The Celtic harp, or
folk harp, is one of those traditional
instruments that has been used to great
effect since, at least, the medieval
period. When in an ensemble setting
with pipes, whistles, dulcimers, and
drums this instrument can easily transport
one back in time to the Ireland or Scotland
of a bygone era. This seems to be the
intent here. Eileen Monger claims in
the liner-notes that the harp is non-traditional
in a number of respects, and that the
techniques employed here are not the
same as those mentioned in historic
texts. That said, the pieces selected
are nearly all traditional, and the
instruments complement the works in
their historical context.
The overall recording
quality is quite good, especially as
this is a reissue of a recording from
1985. The music tends toward the ethereal,
with the metal-stringed harp being allowed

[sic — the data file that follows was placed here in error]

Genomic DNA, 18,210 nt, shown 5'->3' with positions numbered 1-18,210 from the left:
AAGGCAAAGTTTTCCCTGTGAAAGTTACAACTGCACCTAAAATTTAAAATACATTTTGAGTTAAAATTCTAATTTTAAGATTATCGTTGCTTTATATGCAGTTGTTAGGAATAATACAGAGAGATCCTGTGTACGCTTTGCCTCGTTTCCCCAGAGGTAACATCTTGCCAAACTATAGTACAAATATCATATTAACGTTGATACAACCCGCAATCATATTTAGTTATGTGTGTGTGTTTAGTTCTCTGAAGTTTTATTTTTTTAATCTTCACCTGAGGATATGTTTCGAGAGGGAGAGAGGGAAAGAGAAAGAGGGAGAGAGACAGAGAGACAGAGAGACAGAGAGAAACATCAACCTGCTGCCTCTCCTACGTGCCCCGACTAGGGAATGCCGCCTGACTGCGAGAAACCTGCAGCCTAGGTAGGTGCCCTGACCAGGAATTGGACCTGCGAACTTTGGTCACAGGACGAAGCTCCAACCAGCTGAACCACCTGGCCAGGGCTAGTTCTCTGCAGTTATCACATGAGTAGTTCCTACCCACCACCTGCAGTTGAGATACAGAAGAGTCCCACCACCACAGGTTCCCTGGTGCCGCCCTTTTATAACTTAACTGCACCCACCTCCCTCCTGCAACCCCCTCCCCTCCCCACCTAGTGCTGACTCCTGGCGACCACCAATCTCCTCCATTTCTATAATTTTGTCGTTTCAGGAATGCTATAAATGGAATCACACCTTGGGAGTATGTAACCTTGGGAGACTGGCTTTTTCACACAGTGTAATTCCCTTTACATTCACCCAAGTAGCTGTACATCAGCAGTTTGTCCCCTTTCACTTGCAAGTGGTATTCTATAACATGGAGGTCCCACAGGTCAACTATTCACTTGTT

to ring for most of the performances.
This provides a nice accompaniment for
the wind players when they are present.
Even though this is not, strictly speaking,
the "historically proper"
means of performance, it makes good
musical sense. The only place where
it would have been better suited to
damp more would have been on track 6,
"The Morning Dew/The Ivy Leaf",
where the reverb employed, along with
the fast runs in the harp, produce a
very muddied recording.
It is also worth noting
that the final track on the album, "Hide
and Seek", is a Howard Jones song
rather than a traditional Irish or Scottish
air or dance. It holds up rather nicely
under the treatment by harp, pipes,
and dulcimer. Were one not to know the
song already, it might easily have been
accepted as a four hundred year old
work for harp and pipes. It is definitely
an enjoyable track.
In fact, with the exception
of the track 6, the album consists exclusively
of well recorded and enjoyably performed
tracks. Generally speaking, the only
fans of folk music who wouldn’t like
this album would be the serious musicologist
wanting a period recreation of a sound
to the best of historical knowledge.
The album is overall a solid collection
of performances, worth the time to listen
for any fans of folk harp or Celtic
music in general.